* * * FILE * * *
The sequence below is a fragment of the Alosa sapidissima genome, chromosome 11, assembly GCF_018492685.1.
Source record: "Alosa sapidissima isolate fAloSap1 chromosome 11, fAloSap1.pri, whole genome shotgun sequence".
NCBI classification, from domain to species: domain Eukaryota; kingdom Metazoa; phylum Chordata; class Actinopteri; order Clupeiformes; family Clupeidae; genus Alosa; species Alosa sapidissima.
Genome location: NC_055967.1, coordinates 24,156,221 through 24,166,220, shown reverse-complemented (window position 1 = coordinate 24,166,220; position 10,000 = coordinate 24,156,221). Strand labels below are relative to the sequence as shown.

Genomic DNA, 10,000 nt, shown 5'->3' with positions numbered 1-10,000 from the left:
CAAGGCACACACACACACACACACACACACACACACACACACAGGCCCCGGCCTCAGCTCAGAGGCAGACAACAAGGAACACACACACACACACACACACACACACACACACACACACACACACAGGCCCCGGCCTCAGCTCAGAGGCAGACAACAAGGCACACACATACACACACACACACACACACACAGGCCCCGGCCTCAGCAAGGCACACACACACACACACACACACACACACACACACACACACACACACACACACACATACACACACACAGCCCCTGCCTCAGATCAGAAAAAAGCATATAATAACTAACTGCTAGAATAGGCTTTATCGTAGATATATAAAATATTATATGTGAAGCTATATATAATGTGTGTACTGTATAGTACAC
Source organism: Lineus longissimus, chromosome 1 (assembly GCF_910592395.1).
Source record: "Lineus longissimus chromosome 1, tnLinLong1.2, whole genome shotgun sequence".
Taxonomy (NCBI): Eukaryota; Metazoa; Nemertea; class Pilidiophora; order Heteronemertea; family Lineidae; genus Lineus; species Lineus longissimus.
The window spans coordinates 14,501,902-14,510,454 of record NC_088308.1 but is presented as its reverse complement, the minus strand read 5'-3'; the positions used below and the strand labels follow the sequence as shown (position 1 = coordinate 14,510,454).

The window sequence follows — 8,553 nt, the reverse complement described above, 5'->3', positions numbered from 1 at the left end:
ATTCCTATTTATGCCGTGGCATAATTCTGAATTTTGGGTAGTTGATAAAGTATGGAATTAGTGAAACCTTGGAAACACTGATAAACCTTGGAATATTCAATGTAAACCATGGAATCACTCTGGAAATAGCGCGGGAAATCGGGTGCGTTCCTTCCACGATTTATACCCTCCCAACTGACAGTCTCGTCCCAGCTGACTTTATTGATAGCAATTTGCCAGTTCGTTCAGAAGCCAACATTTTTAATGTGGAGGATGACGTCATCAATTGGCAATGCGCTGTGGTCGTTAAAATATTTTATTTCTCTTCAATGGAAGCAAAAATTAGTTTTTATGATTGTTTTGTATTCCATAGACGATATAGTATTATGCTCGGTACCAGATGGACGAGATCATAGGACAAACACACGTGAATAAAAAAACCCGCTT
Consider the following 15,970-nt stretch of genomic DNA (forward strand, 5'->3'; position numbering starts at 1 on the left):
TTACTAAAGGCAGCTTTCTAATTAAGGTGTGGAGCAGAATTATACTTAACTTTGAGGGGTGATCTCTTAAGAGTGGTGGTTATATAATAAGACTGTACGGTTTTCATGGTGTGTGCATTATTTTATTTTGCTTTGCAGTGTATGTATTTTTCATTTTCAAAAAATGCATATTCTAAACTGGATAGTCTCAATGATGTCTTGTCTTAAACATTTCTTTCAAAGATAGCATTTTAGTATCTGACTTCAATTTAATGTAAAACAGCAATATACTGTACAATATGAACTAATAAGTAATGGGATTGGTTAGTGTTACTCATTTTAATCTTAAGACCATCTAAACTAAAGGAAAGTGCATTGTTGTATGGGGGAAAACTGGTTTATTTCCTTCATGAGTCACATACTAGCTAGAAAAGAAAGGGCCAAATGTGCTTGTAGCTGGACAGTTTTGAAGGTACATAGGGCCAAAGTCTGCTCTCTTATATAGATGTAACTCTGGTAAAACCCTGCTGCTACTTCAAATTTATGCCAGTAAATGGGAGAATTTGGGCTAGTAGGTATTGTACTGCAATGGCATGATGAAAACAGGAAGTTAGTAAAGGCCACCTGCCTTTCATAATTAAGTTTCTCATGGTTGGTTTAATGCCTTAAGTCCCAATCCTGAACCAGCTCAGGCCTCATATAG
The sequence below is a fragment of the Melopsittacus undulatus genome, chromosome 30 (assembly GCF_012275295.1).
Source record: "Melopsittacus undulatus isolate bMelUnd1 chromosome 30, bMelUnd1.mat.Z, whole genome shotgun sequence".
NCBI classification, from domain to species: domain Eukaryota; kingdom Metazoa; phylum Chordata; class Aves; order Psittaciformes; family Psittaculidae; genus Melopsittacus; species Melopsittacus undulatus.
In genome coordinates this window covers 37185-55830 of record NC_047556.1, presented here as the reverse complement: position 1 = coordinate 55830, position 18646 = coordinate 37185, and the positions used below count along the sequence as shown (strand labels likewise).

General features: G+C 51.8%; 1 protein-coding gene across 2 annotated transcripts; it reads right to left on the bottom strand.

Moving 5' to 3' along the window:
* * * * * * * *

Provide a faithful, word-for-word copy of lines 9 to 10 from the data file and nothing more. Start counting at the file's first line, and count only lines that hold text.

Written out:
Taxonomy (NCBI): Eukaryota; Metazoa; Nemertea; class Pilidiophora; order Heteronemertea; family Lineidae; genus Lineus; species Lineus longissimus.
The window spans coordinates 14,501,902-14,510,454 of record NC_088308.1 but is presented as its reverse complement, the minus strand read 5'-3'; the positions used below and the strand labels follow the sequence as shown (position 1 = coordinate 14,510,454).